In today’s post, my latest cover for Swan River Press (previously). One tradition I’m always happy to endorse is the Christmas ghost story, when festive banalities are quelled by the words “Quis est iste, qui venit?” and “No diggin’ ‘ere!” Ghosts of the Chit-Chat delivers the chills with an outstanding tale—Basil Netherby by AC Benson—that I’d not read before and which is worth the price of entry alone. (That’s a photo of AC at the foot of the printed board, together with brothers EF and RH, both of whom are also represented inside.) But this is a solid collection with two early versions of familiar stories by MR James, together with a host of rarities. And the usual Swan River complement of related postcards, of course. Order it here.
My latest cover for Swan River Press is very suitable for the season, It’s also a good example of the “window” type of cover design, where you show a view into a scene rather than a flat design. Window covers are common in fantasy and science fiction, less so in the horror genre where you often want to avoid giving too much away. The “Chit-Chat” of the title was The Chit-Chat Club, a group of students and tutors at King’s College, Cambridge:
On the evening of Saturday, 28 October 1893, Cambridge University’s Chit-Chat Club convened its 601st meeting. Ten members and one guest gathered in the rooms of Montague Rhodes James, the Junior Dean of King’s College, and listened — with increasing absorption one suspects — as their host read “Two Ghost Stories”.
Ghosts of the Chit-Chat celebrates this momentous event in the history of supernatural literature, the earliest dated record we have of M. R. James reading his ghost stories out loud. And it revives the contributions that other members made to the genre; men of imagination who invoked the ghostly in their work, and who are now themselves shades. In a series of essays, stories, and poems Robert Lloyd Parry looks at the history and culture of the Club.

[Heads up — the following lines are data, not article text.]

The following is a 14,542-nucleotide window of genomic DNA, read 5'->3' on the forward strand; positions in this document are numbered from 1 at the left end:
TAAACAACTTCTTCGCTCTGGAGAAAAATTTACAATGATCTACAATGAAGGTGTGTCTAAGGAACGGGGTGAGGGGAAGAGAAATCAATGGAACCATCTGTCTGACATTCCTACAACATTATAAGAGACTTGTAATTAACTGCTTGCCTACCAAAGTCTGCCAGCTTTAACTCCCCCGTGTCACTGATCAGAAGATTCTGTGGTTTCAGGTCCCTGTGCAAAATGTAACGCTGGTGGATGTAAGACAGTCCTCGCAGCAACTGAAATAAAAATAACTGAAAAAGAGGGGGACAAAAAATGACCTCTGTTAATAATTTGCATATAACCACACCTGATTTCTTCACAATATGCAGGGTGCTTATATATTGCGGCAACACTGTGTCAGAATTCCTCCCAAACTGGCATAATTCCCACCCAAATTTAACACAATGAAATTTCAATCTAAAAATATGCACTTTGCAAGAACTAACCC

In addition to tales and poems never before reprinted, Ghosts of the Chit-Chat features earlier, slightly different versions of two of M. R. James’s best-known ghost stories; Robert Lloyd Parry’s profiles and commentaries on each featured Chit-Chat member sheds new light on this supernatural tradition, making Ghosts of the Chit-Chat a valuable resource for casual readers and long-time Jamesians alike. (more)
The full picture which will be a little cropped on the print version. Here you get to see more aspidistra.
The brief for the cover was to show a view of an empty room in a manner similar to the covers drawn by “Ionicus” (Joshua Charles Armitage) in the 1970s and 80s for a series of supernatural story collections. After looking at a number of these covers I took Tune in for Fear as a template; I liked the angle of the picture which offered a view of a welcoming fireplace to contrast with the night sky seen on the back of the book, and the two-point perspective makes a change from my tendency to create symmetrical pictures. The inhabitants of the Ionicus room seem to have either fled or been abducted whereas mine have either just left or are soon to arrive. The clock on the mantelpiece is almost at midnight, and there’s a Chit-Chat invitation next to it so I’d suggest the latter. The picture contains a number of references to the stories and poems in the book, although not as many as I’d originally intended when several of the pieces proved resistant to having their contents reduced to a single detail. I won’t list everything here since I’d prefer readers to try and match the details themselves.
Ghosts of the Chit-Chat will be published in December, and is available for pre-order here.